The Aristotle model of communication is a linear model with a focus on public speaking. The Aristotle model of communication was developed by the Greek philosopher and orator Aristotle, who proposed the linear model to demonstrate the importance of the speaker and their audience during communication. It comprises three key elements: Ethos (the speaker’s degree of credibility or authority), Pathos (the ability of the speaker to form an emotional bond with the audience), and Logos (the literal meaning of the word logos is logic).
Understanding the Aristotle model of communication
The Aristotle model of communication was developed by the Greek philosopher and orator Aristotle, who proposed the linear model to demonstrate the importance of the speaker and their audience during communication.
Despite its ancient origins, the Aristotle model of communication will always be relevant since public speaking is an evergreen skill that is always in demand. Public speakers today must be able to persuade or convince their audiences, something Aristotle called rhetoric.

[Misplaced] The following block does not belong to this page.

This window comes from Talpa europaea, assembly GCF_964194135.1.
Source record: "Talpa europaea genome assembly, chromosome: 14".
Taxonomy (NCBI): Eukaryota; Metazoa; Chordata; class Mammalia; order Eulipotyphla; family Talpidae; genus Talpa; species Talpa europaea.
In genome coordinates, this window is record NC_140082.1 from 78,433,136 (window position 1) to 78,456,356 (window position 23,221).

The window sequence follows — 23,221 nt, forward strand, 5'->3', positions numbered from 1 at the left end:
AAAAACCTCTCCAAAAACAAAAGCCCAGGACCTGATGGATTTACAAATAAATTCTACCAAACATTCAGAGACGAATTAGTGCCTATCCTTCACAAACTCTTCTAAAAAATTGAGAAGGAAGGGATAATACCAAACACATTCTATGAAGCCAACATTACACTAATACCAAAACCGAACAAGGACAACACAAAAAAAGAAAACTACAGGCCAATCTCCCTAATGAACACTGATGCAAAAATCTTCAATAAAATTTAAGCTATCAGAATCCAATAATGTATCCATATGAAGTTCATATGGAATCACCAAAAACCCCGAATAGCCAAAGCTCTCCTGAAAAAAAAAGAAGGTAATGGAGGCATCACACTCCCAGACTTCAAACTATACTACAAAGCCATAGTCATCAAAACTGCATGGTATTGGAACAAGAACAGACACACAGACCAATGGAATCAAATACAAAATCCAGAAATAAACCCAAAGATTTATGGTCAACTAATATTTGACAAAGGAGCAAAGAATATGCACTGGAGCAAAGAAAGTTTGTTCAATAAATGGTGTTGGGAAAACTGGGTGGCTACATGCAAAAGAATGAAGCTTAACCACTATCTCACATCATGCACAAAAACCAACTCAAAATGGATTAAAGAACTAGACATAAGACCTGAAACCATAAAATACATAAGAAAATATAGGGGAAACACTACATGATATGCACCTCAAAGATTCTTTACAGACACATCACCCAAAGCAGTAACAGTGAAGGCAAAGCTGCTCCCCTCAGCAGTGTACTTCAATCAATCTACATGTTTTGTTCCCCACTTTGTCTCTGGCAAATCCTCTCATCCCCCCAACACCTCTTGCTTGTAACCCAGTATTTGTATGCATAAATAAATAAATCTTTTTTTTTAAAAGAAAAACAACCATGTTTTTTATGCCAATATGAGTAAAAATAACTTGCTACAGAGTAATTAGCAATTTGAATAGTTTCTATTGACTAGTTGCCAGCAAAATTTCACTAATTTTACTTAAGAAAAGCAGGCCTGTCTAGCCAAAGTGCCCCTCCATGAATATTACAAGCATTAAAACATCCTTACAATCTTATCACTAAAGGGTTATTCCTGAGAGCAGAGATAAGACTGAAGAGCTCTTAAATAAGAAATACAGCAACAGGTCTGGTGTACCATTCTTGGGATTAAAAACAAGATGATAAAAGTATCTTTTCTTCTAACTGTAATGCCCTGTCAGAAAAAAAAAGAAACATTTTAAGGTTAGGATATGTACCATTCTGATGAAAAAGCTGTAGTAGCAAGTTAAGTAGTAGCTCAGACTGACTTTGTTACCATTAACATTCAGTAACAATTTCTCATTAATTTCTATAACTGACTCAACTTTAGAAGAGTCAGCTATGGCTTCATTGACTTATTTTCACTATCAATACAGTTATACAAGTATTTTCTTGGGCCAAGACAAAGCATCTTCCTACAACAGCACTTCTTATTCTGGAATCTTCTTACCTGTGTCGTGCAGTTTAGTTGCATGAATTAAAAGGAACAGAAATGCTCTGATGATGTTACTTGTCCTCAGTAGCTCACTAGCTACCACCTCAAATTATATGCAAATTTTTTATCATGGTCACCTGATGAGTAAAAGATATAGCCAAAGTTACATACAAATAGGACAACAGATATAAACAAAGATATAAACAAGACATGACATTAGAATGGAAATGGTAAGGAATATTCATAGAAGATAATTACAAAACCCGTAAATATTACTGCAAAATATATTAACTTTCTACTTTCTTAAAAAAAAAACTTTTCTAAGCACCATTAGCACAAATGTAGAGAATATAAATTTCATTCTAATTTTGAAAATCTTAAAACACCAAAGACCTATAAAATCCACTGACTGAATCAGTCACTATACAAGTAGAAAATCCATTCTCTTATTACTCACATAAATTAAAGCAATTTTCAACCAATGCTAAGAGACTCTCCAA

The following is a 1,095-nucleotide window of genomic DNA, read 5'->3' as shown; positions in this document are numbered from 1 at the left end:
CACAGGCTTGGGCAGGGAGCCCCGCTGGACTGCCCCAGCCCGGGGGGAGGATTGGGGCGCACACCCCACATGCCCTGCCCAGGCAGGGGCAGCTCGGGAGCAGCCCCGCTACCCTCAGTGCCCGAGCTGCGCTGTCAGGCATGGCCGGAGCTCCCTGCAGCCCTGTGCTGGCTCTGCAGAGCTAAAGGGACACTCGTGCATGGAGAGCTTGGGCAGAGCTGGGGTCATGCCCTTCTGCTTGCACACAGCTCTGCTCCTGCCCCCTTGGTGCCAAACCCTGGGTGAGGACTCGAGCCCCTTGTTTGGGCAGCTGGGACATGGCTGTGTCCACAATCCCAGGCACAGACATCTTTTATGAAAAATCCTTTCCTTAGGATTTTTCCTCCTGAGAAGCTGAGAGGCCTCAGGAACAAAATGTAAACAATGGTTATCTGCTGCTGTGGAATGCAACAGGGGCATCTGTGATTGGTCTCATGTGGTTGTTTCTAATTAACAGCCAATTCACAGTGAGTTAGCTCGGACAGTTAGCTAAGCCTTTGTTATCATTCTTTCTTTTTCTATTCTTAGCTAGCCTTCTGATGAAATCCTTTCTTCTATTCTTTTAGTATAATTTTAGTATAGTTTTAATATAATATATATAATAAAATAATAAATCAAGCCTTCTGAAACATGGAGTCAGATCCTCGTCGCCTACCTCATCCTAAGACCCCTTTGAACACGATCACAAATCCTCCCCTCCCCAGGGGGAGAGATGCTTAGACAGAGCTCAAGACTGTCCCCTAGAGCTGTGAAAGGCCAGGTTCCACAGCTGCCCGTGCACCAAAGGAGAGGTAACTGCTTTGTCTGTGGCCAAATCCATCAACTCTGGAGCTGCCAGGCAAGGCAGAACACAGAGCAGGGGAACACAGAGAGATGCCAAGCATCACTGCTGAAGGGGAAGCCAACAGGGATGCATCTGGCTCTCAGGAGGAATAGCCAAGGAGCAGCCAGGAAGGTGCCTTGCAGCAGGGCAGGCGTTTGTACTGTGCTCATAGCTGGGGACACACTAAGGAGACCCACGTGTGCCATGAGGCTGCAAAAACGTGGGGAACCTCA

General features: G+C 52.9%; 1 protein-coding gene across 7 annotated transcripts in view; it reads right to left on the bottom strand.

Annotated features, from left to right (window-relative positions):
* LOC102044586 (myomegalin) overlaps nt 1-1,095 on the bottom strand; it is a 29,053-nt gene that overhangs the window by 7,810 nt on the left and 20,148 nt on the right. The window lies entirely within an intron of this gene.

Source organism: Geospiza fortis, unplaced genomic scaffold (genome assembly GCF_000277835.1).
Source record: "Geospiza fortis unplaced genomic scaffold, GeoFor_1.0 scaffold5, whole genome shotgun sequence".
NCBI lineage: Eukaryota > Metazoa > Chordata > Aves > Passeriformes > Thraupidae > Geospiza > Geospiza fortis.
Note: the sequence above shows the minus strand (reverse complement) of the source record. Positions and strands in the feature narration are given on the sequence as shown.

To achieve this, the speaker organizes the speech before delivering it according to the audience and the situation at hand. This makes the Aristotle model both linear and speaker-centric, with the audience taking on a passive role in the communication process. Indeed, while the audience can be influenced by the speaker, the model does not account for the audience interacting with the speaker via feedback.
The five components of the Aristotle model of communication
The Aristotle model of communication comprises five key components:
The individual tasked with persuading or convincing an audience through their speech. In theory, this is achieved through careful word selection, appropriate body language, eye contact, and verbal modulation.
The message the speaker is delivering to the audience. The speaker delivers a speech to accomplish their objective.